Having faith in Jesus means trusting Him to guide and support me. If I am anxious and stressed out, or if I am feeling that I just don’t know how I’ll get everything done, it’s often because I am relying on my own strength. Yet, living out my faith in Jesus means letting go of control and asking Him to be the strength I need.

I have to let go of my need to be right and of having my way, and instead learn to accept God’s will in my life, for today. Only then can I ask for the help I need.

3. Call out for help

Once Saint Peter turned his eyes away from Jesus, tried to control his situation, and began to sink, he realized he needed Christ to save him. He went from doing the impossible one moment, to sinking in wave-tossed waters the next. But, then he stopped trying to handle the situation on his own and said, “Lord, save me!”

As easy as that, he was back in the boat and the wind and waves were gone.

Saint Peter’s words marked his decision to rely on Christ. Self-reliance only gets us so far. Realizing that only Jesus can get us out of the waves and calm the wind means learning to ask for help. In the moment of our temptation to sin, or in the moment of our overwhelming worry or stress, we can stop and ask God for help.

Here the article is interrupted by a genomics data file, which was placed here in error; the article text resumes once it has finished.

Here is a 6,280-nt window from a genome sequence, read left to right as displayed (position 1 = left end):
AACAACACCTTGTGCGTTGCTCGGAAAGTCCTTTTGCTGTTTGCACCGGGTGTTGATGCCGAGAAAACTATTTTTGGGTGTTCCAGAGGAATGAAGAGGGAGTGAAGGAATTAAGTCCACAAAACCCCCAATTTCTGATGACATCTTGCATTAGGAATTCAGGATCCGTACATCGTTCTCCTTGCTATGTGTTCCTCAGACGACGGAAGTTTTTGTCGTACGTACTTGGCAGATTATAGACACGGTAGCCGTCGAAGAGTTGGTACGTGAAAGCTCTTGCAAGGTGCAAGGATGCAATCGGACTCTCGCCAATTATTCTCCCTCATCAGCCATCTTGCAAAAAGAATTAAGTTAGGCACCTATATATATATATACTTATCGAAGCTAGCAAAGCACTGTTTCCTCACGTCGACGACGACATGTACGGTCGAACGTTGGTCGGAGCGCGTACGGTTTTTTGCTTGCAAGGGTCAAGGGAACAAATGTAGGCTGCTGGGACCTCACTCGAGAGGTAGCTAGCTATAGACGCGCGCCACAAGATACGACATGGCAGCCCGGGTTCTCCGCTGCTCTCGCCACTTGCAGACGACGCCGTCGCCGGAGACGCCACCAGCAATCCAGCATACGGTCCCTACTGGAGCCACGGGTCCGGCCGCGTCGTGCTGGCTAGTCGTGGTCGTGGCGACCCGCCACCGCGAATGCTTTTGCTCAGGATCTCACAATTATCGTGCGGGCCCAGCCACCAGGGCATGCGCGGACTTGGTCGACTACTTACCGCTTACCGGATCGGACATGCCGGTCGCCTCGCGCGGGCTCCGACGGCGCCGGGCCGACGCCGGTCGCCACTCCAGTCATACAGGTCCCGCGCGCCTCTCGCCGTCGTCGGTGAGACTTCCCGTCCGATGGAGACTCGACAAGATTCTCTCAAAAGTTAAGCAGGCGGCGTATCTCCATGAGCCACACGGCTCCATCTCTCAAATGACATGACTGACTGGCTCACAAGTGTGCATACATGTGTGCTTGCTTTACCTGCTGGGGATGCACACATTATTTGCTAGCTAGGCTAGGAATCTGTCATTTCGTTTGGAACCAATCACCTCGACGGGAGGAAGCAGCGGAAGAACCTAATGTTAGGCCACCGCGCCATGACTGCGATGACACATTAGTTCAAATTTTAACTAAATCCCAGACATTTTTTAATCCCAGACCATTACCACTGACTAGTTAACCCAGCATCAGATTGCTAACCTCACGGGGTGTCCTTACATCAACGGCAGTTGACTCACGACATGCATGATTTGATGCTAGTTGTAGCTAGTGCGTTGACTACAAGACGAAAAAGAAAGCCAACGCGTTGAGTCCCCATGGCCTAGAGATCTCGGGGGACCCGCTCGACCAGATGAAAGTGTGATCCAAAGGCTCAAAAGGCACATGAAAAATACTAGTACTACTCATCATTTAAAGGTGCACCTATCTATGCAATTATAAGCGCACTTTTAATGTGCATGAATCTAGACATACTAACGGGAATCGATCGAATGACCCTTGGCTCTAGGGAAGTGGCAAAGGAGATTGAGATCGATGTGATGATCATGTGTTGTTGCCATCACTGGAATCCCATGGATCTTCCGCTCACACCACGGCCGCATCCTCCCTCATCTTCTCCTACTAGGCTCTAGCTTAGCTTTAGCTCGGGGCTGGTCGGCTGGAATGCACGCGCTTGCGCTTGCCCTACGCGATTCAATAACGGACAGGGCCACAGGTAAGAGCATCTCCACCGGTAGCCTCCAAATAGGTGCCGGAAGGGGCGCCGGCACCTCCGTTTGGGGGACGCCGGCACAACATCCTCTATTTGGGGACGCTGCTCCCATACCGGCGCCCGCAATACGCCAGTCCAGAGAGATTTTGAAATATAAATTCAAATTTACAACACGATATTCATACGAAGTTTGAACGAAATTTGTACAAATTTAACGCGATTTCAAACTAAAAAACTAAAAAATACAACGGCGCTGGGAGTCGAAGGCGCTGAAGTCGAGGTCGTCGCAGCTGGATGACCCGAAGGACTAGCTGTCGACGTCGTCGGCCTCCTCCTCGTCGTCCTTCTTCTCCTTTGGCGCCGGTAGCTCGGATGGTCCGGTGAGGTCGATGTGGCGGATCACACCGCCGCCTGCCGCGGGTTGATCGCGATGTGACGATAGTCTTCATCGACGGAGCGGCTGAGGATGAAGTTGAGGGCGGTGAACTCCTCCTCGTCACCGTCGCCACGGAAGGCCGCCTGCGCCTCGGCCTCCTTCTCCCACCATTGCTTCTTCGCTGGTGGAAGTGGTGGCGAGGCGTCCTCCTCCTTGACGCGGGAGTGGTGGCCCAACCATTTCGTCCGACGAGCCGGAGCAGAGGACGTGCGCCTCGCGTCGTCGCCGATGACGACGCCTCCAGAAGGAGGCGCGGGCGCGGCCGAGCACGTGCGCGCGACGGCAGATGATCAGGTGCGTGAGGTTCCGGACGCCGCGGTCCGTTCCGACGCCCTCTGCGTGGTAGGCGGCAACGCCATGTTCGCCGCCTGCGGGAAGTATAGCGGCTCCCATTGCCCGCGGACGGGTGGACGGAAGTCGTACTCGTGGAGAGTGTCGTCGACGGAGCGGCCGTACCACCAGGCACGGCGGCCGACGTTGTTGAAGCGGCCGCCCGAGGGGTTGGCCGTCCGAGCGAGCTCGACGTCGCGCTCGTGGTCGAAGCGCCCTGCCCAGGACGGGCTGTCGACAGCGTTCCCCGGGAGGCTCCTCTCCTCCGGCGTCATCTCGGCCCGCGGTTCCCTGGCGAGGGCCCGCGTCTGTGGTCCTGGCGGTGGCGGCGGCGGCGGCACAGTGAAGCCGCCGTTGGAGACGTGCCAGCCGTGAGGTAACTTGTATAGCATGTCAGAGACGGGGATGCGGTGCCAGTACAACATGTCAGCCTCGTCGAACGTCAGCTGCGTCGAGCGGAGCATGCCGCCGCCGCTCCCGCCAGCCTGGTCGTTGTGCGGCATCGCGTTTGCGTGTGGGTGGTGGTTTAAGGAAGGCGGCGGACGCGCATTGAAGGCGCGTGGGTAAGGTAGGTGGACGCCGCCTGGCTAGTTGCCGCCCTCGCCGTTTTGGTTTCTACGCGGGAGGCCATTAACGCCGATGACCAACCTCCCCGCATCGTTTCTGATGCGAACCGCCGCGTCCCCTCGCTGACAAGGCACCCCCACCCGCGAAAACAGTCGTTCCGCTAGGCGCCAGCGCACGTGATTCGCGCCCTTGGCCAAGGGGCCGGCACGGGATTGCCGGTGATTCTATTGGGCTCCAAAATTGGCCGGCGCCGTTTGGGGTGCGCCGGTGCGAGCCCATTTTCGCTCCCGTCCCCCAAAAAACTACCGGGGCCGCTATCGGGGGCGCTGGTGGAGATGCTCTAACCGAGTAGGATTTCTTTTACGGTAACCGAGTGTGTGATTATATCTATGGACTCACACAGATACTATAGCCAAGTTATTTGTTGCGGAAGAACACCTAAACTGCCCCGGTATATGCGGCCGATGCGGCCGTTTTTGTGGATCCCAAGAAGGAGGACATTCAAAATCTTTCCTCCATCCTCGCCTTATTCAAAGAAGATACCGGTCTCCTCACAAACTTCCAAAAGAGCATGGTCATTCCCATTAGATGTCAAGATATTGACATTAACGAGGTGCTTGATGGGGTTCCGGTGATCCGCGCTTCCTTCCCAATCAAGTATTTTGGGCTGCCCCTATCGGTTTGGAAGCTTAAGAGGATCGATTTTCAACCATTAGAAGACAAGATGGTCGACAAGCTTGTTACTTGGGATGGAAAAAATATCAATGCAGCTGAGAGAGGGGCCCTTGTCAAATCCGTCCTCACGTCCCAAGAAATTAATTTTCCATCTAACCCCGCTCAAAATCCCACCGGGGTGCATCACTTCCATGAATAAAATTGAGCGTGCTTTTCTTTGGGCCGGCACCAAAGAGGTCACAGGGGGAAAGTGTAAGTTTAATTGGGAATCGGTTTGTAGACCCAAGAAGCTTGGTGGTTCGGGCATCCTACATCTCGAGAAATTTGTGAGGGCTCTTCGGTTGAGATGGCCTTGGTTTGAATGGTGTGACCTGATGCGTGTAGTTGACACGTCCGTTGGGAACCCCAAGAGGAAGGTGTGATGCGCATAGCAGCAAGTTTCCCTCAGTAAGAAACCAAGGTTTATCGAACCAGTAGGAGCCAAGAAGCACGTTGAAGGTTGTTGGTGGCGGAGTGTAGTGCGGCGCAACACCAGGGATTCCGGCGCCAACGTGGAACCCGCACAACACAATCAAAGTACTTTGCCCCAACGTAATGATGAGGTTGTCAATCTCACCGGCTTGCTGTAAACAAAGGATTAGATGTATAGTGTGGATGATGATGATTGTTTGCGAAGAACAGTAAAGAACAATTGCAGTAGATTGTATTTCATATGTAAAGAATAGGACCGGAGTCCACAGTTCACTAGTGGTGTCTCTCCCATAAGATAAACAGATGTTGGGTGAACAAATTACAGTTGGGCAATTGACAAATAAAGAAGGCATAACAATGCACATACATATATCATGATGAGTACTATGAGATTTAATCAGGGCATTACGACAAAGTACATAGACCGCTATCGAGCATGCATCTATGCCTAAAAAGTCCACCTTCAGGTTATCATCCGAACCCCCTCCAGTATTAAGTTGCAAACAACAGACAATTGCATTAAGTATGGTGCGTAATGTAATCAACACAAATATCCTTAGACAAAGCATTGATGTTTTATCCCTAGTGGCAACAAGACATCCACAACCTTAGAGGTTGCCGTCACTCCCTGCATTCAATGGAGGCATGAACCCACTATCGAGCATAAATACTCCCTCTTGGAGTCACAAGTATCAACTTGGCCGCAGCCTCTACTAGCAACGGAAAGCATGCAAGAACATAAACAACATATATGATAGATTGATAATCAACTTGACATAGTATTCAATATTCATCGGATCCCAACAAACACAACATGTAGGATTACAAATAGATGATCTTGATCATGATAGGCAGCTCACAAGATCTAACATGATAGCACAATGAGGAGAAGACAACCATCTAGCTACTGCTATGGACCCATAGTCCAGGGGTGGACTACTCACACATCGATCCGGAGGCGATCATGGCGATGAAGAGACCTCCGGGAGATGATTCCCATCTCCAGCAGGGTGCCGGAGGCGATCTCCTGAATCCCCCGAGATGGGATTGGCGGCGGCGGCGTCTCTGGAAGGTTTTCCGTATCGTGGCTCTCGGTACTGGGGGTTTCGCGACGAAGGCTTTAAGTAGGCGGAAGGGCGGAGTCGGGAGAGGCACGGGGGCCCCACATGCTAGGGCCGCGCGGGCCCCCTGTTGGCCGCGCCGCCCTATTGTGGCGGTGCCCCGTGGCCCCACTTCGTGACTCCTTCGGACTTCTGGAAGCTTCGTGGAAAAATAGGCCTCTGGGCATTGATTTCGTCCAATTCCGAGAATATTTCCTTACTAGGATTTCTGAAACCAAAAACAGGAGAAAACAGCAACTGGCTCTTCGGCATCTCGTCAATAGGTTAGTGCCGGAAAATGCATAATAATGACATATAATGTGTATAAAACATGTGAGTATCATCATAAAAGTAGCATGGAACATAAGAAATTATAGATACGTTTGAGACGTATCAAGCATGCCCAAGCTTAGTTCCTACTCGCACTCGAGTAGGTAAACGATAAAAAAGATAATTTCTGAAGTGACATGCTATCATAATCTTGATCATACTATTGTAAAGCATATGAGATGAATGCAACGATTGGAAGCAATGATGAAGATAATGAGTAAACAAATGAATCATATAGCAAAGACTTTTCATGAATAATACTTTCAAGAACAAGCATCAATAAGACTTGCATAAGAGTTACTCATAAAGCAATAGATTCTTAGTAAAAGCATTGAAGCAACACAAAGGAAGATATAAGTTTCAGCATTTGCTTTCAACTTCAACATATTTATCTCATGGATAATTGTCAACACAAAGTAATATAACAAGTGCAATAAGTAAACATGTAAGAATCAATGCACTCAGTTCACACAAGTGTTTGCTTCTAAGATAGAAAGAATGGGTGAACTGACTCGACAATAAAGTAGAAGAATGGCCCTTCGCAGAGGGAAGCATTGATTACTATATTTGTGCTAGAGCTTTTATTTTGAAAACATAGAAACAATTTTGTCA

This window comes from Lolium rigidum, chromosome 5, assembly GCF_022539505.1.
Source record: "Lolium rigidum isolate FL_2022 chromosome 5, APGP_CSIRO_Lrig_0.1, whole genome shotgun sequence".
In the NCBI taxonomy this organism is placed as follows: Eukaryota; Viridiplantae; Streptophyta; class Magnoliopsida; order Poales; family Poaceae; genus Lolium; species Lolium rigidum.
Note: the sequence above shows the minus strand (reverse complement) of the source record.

Whether we’re battling a habitual sin or bad habit, dealing with stress and anxiety, or trying to handle a difficult work or family situation, finding a solution might feel impossible. It can seem like only a fantasy to imagine that there could be an end to whatever we are encountering right now.

Our situation might feel as impossible as walking on water.

But with Jesus, we have a solution. Today, we can decide to focus on Him, to stop trying to be in control and to call out to Him for help. Jesus is personally calling each of us, like Saint Peter, to follow Him in the midst of our difficulties.

Will we balk at the challenge and sink? Or will we, like Saint Peter, learn to walk on water?